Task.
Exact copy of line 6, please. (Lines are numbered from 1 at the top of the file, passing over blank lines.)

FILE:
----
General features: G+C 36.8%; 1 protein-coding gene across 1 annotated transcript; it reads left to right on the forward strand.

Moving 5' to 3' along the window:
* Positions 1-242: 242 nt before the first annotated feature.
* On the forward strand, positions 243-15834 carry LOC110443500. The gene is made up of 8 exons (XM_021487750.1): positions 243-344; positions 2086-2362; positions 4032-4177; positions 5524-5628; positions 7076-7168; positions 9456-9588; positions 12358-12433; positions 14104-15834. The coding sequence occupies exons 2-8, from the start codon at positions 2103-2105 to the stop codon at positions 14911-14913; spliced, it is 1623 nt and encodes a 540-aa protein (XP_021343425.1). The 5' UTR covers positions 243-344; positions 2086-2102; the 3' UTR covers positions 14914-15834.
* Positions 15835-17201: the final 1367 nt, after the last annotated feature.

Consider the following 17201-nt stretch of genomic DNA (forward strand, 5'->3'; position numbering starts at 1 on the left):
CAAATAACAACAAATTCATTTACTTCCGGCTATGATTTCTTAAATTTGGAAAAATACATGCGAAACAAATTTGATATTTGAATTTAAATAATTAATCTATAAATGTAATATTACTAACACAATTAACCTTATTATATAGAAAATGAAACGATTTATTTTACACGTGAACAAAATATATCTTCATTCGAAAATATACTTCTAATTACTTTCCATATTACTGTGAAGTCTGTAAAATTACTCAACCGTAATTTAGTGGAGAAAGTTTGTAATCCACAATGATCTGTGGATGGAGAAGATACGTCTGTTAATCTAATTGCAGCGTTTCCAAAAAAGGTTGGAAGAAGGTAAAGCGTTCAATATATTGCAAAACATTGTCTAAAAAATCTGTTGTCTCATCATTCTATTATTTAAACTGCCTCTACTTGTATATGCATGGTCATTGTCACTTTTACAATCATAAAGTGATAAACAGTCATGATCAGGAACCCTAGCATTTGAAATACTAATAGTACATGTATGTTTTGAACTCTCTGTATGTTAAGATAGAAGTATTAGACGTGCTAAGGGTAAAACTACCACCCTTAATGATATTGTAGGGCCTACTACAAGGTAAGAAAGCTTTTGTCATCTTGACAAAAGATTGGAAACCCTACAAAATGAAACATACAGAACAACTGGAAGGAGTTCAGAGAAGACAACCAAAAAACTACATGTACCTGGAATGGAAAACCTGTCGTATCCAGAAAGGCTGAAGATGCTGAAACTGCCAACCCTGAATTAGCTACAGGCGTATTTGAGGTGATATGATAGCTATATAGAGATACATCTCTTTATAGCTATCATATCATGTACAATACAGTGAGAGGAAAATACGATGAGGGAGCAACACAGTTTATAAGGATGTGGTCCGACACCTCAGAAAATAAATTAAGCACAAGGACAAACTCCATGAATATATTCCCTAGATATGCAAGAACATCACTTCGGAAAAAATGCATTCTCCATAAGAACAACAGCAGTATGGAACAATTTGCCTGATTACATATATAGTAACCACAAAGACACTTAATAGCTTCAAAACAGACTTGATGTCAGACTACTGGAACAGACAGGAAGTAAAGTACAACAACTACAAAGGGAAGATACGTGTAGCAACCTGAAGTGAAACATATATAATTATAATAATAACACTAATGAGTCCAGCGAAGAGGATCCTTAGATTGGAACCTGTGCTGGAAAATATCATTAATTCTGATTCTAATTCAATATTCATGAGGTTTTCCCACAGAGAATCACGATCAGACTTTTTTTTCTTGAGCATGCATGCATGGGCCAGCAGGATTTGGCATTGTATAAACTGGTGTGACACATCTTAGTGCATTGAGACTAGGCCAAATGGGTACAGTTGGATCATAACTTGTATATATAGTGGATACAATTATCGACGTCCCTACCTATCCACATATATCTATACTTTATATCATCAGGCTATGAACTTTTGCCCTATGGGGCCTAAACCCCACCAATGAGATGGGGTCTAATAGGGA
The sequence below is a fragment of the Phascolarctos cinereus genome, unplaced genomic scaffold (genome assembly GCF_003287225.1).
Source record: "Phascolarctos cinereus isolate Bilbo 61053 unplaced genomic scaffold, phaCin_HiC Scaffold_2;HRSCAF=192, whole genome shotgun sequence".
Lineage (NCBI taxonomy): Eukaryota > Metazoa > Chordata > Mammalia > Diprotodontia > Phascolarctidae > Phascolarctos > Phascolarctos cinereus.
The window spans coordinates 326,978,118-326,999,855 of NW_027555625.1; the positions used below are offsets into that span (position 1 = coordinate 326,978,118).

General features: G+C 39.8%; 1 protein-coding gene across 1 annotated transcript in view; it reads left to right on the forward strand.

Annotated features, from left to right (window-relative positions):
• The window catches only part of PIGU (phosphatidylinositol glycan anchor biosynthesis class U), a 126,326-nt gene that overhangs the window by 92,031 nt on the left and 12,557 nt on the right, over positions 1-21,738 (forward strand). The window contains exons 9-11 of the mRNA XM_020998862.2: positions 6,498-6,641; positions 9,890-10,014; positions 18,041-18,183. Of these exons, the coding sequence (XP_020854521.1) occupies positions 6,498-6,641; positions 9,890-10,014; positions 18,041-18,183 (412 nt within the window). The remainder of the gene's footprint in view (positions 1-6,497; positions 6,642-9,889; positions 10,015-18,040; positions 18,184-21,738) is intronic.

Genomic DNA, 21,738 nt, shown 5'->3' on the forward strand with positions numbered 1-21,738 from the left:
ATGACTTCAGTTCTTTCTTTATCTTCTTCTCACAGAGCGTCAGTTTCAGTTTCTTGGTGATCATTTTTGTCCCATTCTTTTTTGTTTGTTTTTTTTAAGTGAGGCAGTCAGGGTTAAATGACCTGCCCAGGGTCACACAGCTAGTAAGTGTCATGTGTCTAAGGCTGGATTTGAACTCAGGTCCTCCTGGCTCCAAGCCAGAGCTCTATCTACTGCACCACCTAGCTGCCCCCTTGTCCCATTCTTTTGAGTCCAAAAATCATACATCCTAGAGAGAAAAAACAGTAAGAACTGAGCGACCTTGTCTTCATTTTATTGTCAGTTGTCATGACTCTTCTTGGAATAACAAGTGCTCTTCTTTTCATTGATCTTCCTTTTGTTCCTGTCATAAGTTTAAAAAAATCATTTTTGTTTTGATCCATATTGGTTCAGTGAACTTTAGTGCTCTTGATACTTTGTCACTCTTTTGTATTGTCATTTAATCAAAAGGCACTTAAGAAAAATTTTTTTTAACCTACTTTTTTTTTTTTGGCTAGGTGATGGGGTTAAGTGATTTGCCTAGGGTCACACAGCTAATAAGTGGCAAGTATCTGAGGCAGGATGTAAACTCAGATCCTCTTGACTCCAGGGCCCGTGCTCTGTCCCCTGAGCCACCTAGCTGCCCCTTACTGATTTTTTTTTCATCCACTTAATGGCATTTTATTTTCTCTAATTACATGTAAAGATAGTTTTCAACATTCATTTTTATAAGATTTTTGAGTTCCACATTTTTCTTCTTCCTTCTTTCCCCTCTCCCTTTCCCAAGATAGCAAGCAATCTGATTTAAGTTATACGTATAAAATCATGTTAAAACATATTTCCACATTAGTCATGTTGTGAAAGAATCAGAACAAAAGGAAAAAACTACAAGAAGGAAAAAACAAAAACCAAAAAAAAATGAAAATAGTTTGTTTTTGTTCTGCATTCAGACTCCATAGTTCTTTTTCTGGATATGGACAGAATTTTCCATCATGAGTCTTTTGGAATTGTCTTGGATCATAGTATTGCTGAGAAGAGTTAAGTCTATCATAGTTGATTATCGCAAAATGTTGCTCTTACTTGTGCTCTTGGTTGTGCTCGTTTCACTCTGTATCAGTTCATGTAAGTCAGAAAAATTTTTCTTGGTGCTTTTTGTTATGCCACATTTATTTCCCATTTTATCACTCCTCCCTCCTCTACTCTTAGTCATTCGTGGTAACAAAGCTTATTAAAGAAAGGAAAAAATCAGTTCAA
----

Consider the following 17201-nt stretch of genomic DNA (forward strand, 5'->3'; position numbering starts at 1 on the left):